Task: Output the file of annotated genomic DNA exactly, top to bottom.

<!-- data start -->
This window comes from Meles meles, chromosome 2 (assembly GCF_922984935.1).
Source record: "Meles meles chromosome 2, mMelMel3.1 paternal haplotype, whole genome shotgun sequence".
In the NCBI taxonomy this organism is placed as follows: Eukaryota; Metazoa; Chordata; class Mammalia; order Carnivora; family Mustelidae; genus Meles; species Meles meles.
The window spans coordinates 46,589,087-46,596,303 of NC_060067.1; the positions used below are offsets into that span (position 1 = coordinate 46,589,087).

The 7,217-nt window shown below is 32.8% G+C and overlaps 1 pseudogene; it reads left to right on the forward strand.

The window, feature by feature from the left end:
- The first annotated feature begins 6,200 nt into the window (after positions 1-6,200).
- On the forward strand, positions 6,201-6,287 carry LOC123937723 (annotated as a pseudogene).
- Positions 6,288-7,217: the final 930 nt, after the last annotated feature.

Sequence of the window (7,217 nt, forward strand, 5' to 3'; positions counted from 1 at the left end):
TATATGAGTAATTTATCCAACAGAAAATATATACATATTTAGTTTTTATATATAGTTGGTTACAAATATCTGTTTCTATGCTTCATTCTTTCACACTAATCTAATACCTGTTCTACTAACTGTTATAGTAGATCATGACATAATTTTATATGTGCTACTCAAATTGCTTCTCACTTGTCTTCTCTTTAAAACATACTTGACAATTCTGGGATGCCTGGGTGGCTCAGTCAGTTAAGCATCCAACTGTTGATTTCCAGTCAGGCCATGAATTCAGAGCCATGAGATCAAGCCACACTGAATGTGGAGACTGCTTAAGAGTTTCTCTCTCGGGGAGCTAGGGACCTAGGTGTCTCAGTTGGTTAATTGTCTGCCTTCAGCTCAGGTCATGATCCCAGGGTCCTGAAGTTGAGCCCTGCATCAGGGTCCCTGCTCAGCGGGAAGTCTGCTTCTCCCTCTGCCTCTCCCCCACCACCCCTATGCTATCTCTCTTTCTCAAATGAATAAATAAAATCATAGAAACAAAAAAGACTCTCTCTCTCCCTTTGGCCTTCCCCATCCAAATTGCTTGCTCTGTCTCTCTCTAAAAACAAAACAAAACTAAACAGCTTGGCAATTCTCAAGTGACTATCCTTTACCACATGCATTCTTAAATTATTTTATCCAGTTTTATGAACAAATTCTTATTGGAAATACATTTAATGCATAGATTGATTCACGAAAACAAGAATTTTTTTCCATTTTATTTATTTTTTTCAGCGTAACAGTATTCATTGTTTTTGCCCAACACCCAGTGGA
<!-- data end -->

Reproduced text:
This window comes from Meles meles, chromosome 2 (assembly GCF_922984935.1).
Source record: "Meles meles chromosome 2, mMelMel3.1 paternal haplotype, whole genome shotgun sequence".
In the NCBI taxonomy this organism is placed as follows: Eukaryota; Metazoa; Chordata; class Mammalia; order Carnivora; family Mustelidae; genus Meles; species Meles meles.
The window spans coordinates 46,589,087-46,596,303 of NC_060067.1; the positions used below are offsets into that span (position 1 = coordinate 46,589,087).

The 7,217-nt window shown below is 32.8% G+C and overlaps 1 pseudogene; it reads left to right on the forward strand.

The window, feature by feature from the left end:
- The first annotated feature begins 6,200 nt into the window (after positions 1-6,200).
- On the forward strand, positions 6,201-6,287 carry LOC123937723 (annotated as a pseudogene).
- Positions 6,288-7,217: the final 930 nt, after the last annotated feature.

Sequence of the window (7,217 nt, forward strand, 5' to 3'; positions counted from 1 at the left end):
TATATGAGTAATTTATCCAACAGAAAATATATACATATTTAGTTTTTATATATAGTTGGTTACAAATATCTGTTTCTATGCTTCATTCTTTCACACTAATCTAATACCTGTTCTACTAACTGTTATAGTAGATCATGACATAATTTTATATGTGCTACTCAAATTGCTTCTCACTTGTCTTCTCTTTAAAACATACTTGACAATTCTGGGATGCCTGGGTGGCTCAGTCAGTTAAGCATCCAACTGTTGATTTCCAGTCAGGCCATGAATTCAGAGCCATGAGATCAAGCCACACTGAATGTGGAGACTGCTTAAGAGTTTCTCTCTCGGGGAGCTAGGGACCTAGGTGTCTCAGTTGGTTAATTGTCTGCCTTCAGCTCAGGTCATGATCCCAGGGTCCTGAAGTTGAGCCCTGCATCAGGGTCCCTGCTCAGCGGGAAGTCTGCTTCTCCCTCTGCCTCTCCCCCACCACCCCTATGCTATCTCTCTTTCTCAAATGAATAAATAAAATCATAGAAACAAAAAAGACTCTCTCTCTCCCTTTGGCCTTCCCCATCCAAATTGCTTGCTCTGTCTCTCTCTAAAAACAAAACAAAACTAAACAGCTTGGCAATTCTCAAGTGACTATCCTTTACCACATGCATTCTTAAATTATTTTATCCAGTTTTATGAACAAATTCTTATTGGAAATACATTTAATGCATAGATTGATTCACGAAAACAAGAATTTTTTTCCATTTTATTTATTTTTTTCAGCGTAACAGTATTCATTGTTTTTGCCCAACACCCAGTGGA